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ISES puts focus on eduction at Eventworld

Education took center stage on Day Two of “Eventworld,” the annual professional development conference staged by the International Special Events Society. The event runs through today at the Hyatt Regency Hotel in Chicago.

Jan Rocco, head of Party Props in Houston, gave attendees tips on handling the wave of requests they receive to donate products and services to charities in the session “I’m All Out of Free and I’m Not Making Any More.”

No more Ms. Nice Guy: Jan Rocco speaks on 'I'm All Out of Free, and I'm Not Making Any More' (left).

She suggested moving away from donations and into sponsorships. For example, she asks for seats at the charity function to offset the value of her donation, then invites her clients to attend the function as her guests. “‘Free’ costs you,” she warned.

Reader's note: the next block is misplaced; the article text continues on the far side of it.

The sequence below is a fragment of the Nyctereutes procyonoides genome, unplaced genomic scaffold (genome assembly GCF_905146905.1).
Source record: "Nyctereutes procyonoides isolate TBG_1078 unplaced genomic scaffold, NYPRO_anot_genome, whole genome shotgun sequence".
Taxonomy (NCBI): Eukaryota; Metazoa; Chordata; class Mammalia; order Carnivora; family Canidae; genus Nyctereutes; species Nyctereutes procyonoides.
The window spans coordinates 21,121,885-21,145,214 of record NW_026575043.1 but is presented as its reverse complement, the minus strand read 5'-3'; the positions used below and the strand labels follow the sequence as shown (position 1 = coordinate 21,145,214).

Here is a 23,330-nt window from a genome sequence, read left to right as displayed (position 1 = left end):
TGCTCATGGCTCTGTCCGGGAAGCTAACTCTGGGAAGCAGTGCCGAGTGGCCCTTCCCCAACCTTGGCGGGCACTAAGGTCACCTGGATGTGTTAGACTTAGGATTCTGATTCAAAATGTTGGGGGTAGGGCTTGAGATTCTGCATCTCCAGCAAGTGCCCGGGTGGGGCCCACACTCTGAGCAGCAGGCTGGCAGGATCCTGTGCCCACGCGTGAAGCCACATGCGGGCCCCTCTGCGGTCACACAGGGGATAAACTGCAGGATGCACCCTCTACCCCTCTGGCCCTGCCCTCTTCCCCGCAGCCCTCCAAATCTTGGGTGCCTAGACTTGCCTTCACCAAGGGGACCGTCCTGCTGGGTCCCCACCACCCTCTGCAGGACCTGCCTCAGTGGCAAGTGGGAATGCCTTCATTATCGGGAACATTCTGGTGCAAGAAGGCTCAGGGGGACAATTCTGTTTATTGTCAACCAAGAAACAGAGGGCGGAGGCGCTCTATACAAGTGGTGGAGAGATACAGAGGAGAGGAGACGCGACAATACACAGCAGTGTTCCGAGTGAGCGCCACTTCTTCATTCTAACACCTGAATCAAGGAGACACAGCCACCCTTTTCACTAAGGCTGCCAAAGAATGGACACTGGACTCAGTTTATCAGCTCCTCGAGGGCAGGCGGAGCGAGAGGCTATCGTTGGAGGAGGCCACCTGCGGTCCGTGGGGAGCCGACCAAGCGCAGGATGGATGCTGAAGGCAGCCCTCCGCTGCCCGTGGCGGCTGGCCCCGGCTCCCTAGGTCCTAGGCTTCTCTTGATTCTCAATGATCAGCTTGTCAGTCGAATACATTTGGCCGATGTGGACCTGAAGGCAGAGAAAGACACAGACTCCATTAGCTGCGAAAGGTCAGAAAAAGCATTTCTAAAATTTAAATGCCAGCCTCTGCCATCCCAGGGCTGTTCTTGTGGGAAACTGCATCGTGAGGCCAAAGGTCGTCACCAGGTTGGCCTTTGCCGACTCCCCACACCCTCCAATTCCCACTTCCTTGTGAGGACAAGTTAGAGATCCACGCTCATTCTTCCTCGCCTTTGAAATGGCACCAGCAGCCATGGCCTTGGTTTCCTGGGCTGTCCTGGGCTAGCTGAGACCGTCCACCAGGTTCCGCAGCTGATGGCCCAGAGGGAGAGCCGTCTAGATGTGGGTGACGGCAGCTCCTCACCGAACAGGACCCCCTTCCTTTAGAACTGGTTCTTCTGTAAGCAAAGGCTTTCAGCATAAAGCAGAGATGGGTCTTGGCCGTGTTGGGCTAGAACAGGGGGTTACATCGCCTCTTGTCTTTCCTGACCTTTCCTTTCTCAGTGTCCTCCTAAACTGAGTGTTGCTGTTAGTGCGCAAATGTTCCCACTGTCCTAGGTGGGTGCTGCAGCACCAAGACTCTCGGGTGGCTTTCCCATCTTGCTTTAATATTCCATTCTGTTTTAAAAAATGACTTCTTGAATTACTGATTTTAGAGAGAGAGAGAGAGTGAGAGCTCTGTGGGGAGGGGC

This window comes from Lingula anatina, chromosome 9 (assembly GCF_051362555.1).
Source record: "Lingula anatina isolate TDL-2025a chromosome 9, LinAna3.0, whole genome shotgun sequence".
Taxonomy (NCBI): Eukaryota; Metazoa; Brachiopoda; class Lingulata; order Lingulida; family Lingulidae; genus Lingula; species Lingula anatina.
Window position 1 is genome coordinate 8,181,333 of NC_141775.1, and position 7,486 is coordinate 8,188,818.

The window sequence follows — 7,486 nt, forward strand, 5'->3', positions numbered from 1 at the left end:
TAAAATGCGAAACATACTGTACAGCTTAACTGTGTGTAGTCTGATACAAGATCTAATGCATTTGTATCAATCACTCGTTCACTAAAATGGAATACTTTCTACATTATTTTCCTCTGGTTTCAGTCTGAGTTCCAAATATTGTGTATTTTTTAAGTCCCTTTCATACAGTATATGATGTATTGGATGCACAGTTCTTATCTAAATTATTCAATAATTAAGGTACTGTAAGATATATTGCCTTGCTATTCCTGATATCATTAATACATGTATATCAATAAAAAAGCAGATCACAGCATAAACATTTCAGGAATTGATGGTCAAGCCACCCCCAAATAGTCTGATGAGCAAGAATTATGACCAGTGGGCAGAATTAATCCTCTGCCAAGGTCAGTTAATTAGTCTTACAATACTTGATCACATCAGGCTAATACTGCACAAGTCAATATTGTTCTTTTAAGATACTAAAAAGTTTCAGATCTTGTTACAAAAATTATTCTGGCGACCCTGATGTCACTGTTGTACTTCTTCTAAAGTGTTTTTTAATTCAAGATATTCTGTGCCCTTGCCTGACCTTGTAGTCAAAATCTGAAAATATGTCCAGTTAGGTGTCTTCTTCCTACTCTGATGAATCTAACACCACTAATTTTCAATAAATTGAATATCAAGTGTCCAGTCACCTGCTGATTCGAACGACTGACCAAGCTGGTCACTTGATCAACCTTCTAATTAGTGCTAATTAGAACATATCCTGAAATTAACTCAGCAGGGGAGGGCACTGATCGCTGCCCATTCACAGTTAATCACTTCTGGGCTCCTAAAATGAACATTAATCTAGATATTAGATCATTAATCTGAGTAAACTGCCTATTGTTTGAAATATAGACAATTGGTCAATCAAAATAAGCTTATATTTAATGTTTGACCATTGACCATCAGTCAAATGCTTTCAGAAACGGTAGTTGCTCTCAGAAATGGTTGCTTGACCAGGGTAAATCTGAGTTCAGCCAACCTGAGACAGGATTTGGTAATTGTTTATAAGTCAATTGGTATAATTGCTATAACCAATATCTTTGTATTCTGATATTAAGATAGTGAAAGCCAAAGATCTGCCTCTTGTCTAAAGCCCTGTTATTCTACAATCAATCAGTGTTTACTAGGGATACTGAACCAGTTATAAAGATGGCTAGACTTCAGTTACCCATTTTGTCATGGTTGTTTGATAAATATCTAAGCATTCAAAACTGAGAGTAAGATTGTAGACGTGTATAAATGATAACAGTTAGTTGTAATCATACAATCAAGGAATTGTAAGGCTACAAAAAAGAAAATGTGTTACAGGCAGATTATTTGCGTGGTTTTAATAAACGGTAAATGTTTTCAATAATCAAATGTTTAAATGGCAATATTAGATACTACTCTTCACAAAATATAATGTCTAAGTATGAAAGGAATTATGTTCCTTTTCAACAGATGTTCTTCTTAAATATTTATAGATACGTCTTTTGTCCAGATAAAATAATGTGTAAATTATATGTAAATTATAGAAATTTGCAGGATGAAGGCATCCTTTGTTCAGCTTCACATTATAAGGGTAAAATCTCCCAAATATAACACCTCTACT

Celebrities at events can be a powerful draw, but whom to ask and what to pay can be challenging, according to Darcy Bouzeos, head of agency DBL Ltd. in Chicago. In her session “Working with Celebrities,” she offered tips on determining what celebrity to invite based on the event’s goals, how to use an agency to secure the celebrity and how much to expect to pay. “You won’ get Tom Cruise ‘for just 15 minutes,’” she cautioned.

Leave a legacy: Cher Przelomski asks attendees to donate to education for the industry's brighter future (right).

At the Legacy Lunch, which spotlights the ISES Education Foundation, the Southeast Region donated $2,228 in memory of the late Bob Blaesing, CSEP, the ISES treasurer who died suddenly last year. Outgoing ISEF president Harith Wickrema of Harith Productions, Oreland, Pa., also donated more than $2,000—his entire stipend from teaching special events at Temple University—to the foundation.

Incoming ISEF president Cher Przelomski, CSEP, of Planning Factory International in Wilmington, Del., asked members to be generous in their support of the foundation. “I challenge you to leave the industry better than you found it,” she said.

Really big bucks: The Southeast Region turns in more than $2,200 to ISEF (left).

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